I'm getting better! This week I'm posting the review for last week's episode a whole two and half hours before this week's episode airs! \o/ I have to admit at this point, I'm calling them 'reviews', but for the last few episodes they've been turning into something more like a form of extended semi-meta. But I'm having a lot of fun writing them, and if anyone else enjoys reading them that's pretty much a bonus. Feel free to join in with comments, discussion, etc.
I think it goes without saying, but just to be safe - major spoilers for 2.10 behind the cut!
Shirtless Award: no one
Unexpected Betrayal of the Week Award: Icarus
Moody Bastard of the Week Award: Jason
Angst! Darkness! UST! Betrayal! Murder! Prophesy! Long lost relatives! PAIN!!!! This episode was like a hit-list of TV tropes! Joking aside, however, The Dying of the Light is another strong episode, and yet again when the cast are given some good dramatic material to work with they all turn in great performances (although really, I should stop commenting on that, because it is, after all, their job to be good at this stuff!).
Let’s start by talking about Jason’s turning to the dark side. The opening scene with Jason brutally slaying an entire patrol of Atlantean soldiers, including the one unarmed man who was trying to surrender, tells us how far he has strayed from the hero we knew before. No doubt this scene is designed specifically to remind viewers of a similar scene back in episode 2.1, where a Colchean soldier surrendered, and Jason was the one who argued with the others that they could not kill an unarmed man. They let him go, only for that solider to then critically wound Jason at a later date. Jason has obviously learned that lesson now, and now he defies Ariadne, who was assuring the young soldier that he would not be killed, and Jason simply rams a sword into him without a word. When Ariadne protests, Jason responds, “Who are you to give me orders?” Um... she’s your queen?
Which brings us nicely to Ariadne and her place in the group. Yes, the boys still acknowledge her as the queen, but away from Atlantis, Ariadne is now less like their queen and more like one of the gang. The boys are calling her, “Ariadne,” rather than, “your highness,” or whatever the appropriate form of address is. She is mucking in and doing the cooking in Pythagoras’ absence, and getting her hands dirty in the fights just as much as the boys. We have seen this before in episode 2.4 and 2.5 when they had their little adventure on the way to Aegina, but the situation now pushes it much further. I think Aiysha Hart has said in interviews that she very much enjoyed getting to do the action stuff this year, and Ariadne certainly seems to have settled into the group without much trouble.
Pythagoras spends much of the episode repeating (multiple times) that Jason is not himself, that his heart has blackened, and that they must help him and find a way to save him. Pythagoras is actually one of the few people who does not find himself at the receiving end of Jason’s short temper, but that may simply be because Pythagoras barely interacts with Jason all episode, and spends much of the time away from the group on his own mission to save Jason.
Apart from killing unarmed men, Jason appears to be mostly brooding, with a side order of sulking, and an awful lot of heartless, unsympathetic and occasionally downright nasty snapping at his friends. His rejection of Ariadne and all her attempts to get through to him is also surprisingly brutal, but is no doubt also paving the way to what happens later with Medea. However, it is his treatment of the grieving Hercules that is particularly hurtful.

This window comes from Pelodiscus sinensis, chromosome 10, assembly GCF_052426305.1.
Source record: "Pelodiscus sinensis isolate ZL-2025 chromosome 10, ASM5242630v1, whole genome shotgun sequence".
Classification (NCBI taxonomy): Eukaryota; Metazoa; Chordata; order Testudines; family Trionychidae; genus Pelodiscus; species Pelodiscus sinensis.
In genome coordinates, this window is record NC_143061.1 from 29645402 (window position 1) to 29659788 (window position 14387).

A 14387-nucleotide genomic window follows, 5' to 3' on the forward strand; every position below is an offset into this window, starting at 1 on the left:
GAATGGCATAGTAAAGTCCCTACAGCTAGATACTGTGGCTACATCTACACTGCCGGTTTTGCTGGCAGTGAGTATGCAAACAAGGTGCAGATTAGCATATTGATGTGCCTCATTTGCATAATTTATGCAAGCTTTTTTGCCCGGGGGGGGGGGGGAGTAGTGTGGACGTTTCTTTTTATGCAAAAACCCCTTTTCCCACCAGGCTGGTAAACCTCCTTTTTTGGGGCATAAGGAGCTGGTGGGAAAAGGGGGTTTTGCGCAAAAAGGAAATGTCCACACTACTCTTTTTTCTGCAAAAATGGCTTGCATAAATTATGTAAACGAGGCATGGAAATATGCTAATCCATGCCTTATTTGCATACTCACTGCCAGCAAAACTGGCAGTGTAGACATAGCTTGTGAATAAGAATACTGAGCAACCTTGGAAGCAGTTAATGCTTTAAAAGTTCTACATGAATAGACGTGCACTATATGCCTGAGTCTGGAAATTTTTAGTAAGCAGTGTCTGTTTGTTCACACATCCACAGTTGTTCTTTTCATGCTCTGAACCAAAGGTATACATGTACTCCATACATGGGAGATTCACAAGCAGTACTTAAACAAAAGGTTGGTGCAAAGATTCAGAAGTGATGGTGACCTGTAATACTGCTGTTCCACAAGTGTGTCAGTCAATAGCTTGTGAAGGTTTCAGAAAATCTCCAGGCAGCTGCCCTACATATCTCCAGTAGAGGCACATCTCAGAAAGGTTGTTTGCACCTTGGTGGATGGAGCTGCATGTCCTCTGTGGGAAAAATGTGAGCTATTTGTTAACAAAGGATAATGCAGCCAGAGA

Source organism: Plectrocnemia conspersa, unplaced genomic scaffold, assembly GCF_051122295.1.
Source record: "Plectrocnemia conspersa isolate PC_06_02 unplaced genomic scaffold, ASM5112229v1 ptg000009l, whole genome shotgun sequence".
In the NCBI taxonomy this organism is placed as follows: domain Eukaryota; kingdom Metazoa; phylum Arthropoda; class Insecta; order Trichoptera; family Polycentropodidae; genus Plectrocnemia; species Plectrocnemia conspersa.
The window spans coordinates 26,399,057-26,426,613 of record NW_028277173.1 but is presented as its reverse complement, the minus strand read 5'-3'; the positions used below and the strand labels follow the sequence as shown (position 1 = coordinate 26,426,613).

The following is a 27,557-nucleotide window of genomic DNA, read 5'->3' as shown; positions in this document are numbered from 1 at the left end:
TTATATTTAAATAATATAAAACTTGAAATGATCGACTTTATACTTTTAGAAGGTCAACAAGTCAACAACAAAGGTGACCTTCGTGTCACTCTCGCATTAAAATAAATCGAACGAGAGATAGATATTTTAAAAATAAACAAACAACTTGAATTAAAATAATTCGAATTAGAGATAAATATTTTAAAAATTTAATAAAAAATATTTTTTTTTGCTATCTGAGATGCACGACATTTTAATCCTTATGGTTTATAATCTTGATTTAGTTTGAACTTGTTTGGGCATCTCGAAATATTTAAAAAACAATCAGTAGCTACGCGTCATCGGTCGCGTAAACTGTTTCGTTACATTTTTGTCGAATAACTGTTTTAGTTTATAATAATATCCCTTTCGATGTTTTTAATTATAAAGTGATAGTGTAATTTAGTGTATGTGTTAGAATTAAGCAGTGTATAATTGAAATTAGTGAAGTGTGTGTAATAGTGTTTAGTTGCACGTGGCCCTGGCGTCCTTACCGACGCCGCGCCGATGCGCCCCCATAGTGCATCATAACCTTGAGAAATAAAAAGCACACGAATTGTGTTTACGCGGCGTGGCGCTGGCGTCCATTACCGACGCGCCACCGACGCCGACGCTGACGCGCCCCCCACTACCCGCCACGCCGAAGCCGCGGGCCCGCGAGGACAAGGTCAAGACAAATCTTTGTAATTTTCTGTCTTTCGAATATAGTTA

The scene where Hercules goads Jason into attacking him is tense and shocking, and says a lot about the emotional states of both Hercules and Jason. The fact that they have turned on each other so easily is possibly not so surprising give the events of the previous episode. At the start of this episode we saw Hercules making what appeared to be a sacrifice or a prayer for Medusa, and her death continues to cast a shadow over Hercules all episode. It is still too raw for him to be in a fit state to deal with Jason’s breakdown, so instead he lashes out at Jason, and Jason is all too quick to lash out back at him, resorting to violence frighteningly quickly and easily. The two scenes of the slaughter of the soldiers and the fight with Hercules right at the start of the episode serve to set the scene and show the viewer exactly what the situation is, and how ‘dark’ Jason has turned. It’s brutal, but it makes the point very effectively, and sets the tone for the antagonism within the group for the rest of the episode.
It’s worth asking, why does Hercules blame Jason and *not* Pythagoras for Medusa’s death? Especially considering that Pythagoras was actually far more complicit in her death than Jason was; Pythagoras plotted with Medusa, assisted her repeatedly to carry it out, and knowingly kept it secret from Hercules and Jason. The only thing that Jason did was the actual physical act of killing her. So why does Hercules not blame Pythagoras?
I suspect this largely comes down to Hercules’ grief, and to the way his two friends have been behaving in the aftermath. Grief is not rational; it leads people to behave in entirely irrational ways. Assuming that Hercules knows the full truth about what happened and how it happened, Hercules probably knows in his head that Pythagoras is as much, if not more to blame. But in the aftermath, Pythagoras was obviously also grieving when he broke the news to Hercules, and he was utterly remorseful about it. We haven’t seen it onscreen, but I suspect that in the hours and days after Medusa’s death, Pythagoras spent much of that time taking care of Hercules, being there for him, supporting him, not necessarily with words and apologies, but more simply by being there for him in all the little ways that we have seen so much in their friendship. By contrast, since Medusa’s death, Jason has been distant, cold, hard-hearted. I suspect he has not once apologised, or shown any remorse for what he did. Chances are he may not even have spoken to Hercules about Medusa at all.